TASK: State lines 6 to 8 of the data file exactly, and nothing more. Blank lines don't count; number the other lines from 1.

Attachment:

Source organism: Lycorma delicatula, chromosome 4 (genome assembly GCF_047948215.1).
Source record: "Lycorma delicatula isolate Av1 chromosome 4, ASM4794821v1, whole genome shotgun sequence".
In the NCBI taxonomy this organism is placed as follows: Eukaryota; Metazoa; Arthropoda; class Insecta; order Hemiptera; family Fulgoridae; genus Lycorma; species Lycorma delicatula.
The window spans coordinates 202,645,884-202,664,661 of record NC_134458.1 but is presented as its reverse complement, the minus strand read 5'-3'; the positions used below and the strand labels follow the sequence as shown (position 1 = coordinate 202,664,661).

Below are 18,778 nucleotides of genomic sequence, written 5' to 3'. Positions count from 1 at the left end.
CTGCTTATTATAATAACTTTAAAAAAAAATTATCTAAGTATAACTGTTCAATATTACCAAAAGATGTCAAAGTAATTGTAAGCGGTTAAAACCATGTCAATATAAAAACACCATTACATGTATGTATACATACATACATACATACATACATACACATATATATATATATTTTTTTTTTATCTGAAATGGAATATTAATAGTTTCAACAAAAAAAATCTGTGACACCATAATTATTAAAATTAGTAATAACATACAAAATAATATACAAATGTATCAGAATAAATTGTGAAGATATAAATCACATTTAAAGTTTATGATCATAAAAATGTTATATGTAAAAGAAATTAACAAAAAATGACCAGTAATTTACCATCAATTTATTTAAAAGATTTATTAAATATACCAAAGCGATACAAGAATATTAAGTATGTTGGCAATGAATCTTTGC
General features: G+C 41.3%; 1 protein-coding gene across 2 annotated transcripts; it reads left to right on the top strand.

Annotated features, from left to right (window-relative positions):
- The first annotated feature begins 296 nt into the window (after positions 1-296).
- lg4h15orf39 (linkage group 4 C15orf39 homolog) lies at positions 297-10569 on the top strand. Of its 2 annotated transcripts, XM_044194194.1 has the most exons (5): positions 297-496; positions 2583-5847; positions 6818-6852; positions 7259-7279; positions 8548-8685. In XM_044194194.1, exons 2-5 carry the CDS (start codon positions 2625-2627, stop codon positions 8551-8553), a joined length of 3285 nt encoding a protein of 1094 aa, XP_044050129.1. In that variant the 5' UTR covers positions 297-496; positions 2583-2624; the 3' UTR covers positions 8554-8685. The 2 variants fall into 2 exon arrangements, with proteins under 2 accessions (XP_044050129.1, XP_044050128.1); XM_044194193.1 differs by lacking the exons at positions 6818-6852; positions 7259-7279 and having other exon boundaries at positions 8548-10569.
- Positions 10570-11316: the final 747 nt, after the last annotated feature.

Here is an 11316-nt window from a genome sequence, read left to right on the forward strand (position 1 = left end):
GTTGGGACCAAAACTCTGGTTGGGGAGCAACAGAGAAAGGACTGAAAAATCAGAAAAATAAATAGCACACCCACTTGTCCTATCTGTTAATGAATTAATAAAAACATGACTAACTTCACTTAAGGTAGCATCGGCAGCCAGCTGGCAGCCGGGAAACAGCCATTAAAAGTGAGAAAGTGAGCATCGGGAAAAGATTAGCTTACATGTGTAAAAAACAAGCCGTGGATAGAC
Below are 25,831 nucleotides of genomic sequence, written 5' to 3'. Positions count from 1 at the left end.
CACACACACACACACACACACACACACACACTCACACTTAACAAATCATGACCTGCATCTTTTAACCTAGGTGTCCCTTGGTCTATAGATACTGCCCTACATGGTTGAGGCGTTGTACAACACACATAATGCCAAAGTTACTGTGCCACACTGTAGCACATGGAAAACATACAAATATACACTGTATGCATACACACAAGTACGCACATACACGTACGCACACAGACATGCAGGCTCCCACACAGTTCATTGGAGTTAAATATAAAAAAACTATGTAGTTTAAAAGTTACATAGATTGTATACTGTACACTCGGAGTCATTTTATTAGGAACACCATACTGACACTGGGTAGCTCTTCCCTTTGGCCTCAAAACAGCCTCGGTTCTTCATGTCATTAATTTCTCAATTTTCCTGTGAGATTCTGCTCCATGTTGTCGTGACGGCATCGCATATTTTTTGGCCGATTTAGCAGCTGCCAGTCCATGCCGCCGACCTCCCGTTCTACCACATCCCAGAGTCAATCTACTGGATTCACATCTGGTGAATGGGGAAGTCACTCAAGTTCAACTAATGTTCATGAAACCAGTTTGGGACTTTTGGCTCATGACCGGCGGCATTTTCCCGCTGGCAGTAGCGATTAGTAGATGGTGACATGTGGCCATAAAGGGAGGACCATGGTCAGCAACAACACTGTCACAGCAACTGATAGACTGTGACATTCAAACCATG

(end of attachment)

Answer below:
CTGCTTATTATAATAACTTTAAAAAAAAATTATCTAAGTATAACTGTTCAATATTACCAAAAGATGTCAAAGTAATTGTAAGCGGTTAAAACCATGTCAATATAAAAACACCATTACATGTATGTATACATACATACATACATACATACATACACATATATATATATATTTTTTTTTTATCTGAAATGGAATATTAATAGTTTCAACAAAAAAAATCTGTGACACCATAATTATTAAAATTAGTAATAACATACAAAATAATATACAAATGTATCAGAATAAATTGTGAAGATATAAATCACATTTAAAGTTTATGATCATAAAAATGTTATATGTAAAAGAAATTAACAAAAAATGACCAGTAATTTACCATCAATTTATTTAAAAGATTTATTAAATATACCAAAGCGATACAAGAATATTAAGTATGTTGGCAATGAATCTTTGC
General features: G+C 41.3%; 1 protein-coding gene across 2 annotated transcripts; it reads left to right on the top strand.

Annotated features, from left to right (window-relative positions):